Kobayashi and Nochi (2016) also presented the data obtained from the registrants of marriage support in Ehime Prefecture for a marriage support program conducted in cooperation with the government. The results of the analysis indicated the following four points: (1) For men, the chances of marriage increased with higher socioeconomic status in terms of education, full-time employment, and income. (2) For women, their socioeconomic statuses had no such effect. (3) For both men and women, the chances of marriage increased with age and marital experience. (4) The chance of marriage increased for tall men. The only appearance-related variable included in the analyses is height, and it is unclear whether other appearance factors affected individuals’ chances of marriage. Through these data analyses, Kobayashi and Nochi (2016) pointed out the importance of providing relationship support, which emerged as a preliminary step to providing marriage support. In other words, it becomes difficult to get married without romantic relationship support. Thus, the necessity of establishing a mechanism to allow people to naturally develop romantic feelings toward their partners in marriage support situations is evident.

Negative impact of low confidence in physical attractiveness on marriage hunting

What factors might inhibit participation in marriage-hunting situations? It is difficult to determine a solution to this question for people who have no desire to get married in the first place. However, it is possible to investigate the factors that may inhibit people from participating in marriage hunting by asking those who have registered for the government’s marriage-hunting support program but have never actually participated in marriage-hunting events. In this regard, Nishimura et al. (2019) reported the results of their analysis of data obtained from people who had registered for the marriage hunting support program run by Hiroshima Prefecture but had never actually participated in the event. In some dating services managed mainly by local governments, people register as monitors to obtain information related to marriage hunting and its events; the registered monitors may apply to participate in the events. However, not all registered individuals actively participate in these events. As of June 2019, approximately 14,000 people had registered as “Koi no Wa” monitors in Hiroshima prefecture, but among them, many were “dormant members” who had never participated in any events. Increasing the commitment to marriage by hunting for people who are interested in marriage and are registered in events and connecting them to event participation could increase the marriage rate in the long run. Therefore, we conducted an exploratory study considering the determinants of willingness to participate based on the attitudes and mindset of these “dormant members.”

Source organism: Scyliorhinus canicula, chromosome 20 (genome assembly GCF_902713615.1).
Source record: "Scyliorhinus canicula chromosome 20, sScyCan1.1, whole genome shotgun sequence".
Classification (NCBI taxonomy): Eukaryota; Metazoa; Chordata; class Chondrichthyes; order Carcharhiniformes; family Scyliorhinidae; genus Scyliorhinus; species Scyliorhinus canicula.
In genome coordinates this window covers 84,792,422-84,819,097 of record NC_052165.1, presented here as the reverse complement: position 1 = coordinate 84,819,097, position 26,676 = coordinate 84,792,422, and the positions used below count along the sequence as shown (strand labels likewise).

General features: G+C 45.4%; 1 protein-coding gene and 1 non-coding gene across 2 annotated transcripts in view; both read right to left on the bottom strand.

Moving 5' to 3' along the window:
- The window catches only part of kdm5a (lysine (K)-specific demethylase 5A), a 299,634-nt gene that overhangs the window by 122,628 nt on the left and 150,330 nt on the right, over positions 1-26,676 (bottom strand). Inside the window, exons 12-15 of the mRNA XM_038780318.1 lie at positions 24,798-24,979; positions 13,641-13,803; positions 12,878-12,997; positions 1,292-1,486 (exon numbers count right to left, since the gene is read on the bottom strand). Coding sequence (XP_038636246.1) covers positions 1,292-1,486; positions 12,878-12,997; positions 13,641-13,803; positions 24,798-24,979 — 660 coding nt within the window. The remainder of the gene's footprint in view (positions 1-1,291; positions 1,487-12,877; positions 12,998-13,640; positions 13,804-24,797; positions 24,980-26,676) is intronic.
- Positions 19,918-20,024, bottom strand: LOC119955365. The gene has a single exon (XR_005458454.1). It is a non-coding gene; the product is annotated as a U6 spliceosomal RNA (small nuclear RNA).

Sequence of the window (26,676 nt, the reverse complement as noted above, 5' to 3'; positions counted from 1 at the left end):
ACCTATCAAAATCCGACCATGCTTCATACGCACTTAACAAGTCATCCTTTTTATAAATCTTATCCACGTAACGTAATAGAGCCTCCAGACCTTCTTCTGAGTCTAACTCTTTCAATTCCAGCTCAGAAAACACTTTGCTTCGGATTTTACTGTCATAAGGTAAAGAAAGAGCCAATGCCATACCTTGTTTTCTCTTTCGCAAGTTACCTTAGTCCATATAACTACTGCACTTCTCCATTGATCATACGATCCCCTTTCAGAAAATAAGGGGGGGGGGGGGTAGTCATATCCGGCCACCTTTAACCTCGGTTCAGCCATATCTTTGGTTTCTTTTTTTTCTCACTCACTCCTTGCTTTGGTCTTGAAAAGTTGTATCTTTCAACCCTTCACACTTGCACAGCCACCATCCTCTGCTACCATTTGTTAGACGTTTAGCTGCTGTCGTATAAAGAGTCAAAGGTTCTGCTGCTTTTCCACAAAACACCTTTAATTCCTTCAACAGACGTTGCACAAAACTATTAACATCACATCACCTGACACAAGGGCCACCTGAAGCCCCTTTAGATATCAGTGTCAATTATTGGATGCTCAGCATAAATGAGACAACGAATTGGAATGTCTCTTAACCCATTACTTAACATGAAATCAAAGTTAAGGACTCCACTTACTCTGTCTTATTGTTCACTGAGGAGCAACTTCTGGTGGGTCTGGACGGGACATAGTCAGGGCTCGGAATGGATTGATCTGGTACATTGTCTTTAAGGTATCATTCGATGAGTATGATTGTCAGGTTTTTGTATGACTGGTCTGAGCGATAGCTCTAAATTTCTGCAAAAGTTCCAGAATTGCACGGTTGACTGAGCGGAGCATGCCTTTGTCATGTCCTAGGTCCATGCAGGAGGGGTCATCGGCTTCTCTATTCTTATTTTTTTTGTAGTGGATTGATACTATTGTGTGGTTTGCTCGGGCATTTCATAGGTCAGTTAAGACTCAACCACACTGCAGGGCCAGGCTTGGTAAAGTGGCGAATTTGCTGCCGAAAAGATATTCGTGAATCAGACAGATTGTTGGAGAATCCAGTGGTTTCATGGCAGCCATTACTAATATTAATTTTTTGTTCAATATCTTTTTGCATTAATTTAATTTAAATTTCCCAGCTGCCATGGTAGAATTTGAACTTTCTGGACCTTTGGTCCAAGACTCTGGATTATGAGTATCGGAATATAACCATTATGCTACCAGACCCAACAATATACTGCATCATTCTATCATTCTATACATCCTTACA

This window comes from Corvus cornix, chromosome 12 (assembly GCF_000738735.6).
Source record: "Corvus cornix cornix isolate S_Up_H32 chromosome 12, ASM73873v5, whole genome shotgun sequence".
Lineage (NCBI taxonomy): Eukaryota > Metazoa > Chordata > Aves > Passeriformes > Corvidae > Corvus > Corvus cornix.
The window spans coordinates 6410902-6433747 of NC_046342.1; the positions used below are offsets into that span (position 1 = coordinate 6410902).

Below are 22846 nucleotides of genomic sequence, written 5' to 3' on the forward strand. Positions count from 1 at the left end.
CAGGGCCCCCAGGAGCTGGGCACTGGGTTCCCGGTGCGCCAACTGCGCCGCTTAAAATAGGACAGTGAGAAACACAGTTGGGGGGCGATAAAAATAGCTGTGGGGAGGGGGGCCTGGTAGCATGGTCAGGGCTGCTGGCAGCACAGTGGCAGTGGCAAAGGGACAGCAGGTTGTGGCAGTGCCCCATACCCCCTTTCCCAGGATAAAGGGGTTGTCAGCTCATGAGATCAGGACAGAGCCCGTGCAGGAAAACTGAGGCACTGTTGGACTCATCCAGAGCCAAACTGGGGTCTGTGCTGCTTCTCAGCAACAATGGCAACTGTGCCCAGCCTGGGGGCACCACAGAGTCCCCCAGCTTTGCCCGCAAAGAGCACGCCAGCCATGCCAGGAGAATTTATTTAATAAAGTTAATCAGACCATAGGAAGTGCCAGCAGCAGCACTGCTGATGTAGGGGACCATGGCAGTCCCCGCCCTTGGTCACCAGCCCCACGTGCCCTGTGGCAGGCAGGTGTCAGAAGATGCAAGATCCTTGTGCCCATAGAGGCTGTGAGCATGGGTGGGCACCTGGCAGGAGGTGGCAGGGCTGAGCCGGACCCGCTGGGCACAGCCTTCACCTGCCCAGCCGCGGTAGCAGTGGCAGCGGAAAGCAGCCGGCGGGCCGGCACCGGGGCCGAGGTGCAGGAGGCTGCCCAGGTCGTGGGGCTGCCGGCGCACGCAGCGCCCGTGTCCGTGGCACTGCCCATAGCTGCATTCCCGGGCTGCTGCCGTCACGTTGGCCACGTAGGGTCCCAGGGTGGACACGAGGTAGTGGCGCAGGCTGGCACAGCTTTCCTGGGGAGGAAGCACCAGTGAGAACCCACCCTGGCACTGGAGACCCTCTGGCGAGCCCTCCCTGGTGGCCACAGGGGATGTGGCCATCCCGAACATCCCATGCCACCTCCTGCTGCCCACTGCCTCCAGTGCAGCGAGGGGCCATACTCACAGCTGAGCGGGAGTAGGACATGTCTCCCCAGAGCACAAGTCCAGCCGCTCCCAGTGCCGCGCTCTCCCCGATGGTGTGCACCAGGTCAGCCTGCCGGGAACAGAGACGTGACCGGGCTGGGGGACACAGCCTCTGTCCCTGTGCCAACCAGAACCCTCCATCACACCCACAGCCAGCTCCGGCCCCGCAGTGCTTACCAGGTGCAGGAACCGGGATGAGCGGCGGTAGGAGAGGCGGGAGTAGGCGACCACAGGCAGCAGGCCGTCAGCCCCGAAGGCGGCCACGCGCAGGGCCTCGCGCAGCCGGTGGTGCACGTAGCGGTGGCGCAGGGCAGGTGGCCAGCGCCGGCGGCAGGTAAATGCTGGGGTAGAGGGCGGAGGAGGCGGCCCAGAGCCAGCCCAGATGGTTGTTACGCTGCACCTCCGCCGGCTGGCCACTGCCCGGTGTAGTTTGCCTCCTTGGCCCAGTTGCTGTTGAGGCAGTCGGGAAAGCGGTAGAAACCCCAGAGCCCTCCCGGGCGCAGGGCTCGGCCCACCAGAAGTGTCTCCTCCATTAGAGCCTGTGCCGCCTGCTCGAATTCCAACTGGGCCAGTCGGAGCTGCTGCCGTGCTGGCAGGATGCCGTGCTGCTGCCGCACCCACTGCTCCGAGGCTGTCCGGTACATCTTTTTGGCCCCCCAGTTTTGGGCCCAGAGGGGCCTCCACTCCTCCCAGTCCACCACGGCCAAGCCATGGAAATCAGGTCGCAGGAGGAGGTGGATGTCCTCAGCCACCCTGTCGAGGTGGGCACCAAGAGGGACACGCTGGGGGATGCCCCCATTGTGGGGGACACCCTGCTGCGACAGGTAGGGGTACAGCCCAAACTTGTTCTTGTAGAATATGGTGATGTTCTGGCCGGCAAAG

The outline of Nishimura et al.’s (2019) method is as follows: An online survey was conducted in March 2019 with those registered with dating services managed primarily by local authorities. Participation in this survey was completely voluntary. This survey sought to ascertain the current status of the monitors’ activities and their attitudes toward marriage. It was unrelated to a specific event. Therefore, respondents came from a variety of backgrounds regarding marriage hunting. A total of 802 participants completed the survey. Among them, 213 respondents who were unmarried and had “never attended any of the events listed on the Support Center website after registering as a member” were included in the analysis.

When asked, “would you like to participate in future events organized by the service?” using a 4-point scale, 85.9% of the total number of respondents answered “strongly agree (4)” and “agree (3).” This shows that dormant members would be highly likely to participate in marriage-hunting events if their conditions were met. Table 1 shows the frequency and percentage of the reasons respondents selected for not attending previous events, as well as the ranking of the options selected. Both external reasons, such as “I am too busy with work” and “I did not get selected even after applying for it,” and internal reasons, such as “lack of self-confidence” and “I feel uncertain,” were highly selected.


Table 1. Frequency, percentage, and ranking of reasons for non-participation by those who are registered but have not participated in the event.

This suggests that, in order to encourage those who have registered for an event but are yet to attend it to take the “first step,” it is necessary to make it easier for them to attend an event as well as to increase their confidence in their internal characteristics, such as in the context of their physical attractiveness and personality. Considering these results, those who hesitate to participate in marriage-hunting events need to be encouraged to increase their confidence in the perception of their attractiveness. Strategies to eliminate barriers to participation in marriage-hunting would include pre-conducting communication skills courses and make-up courses.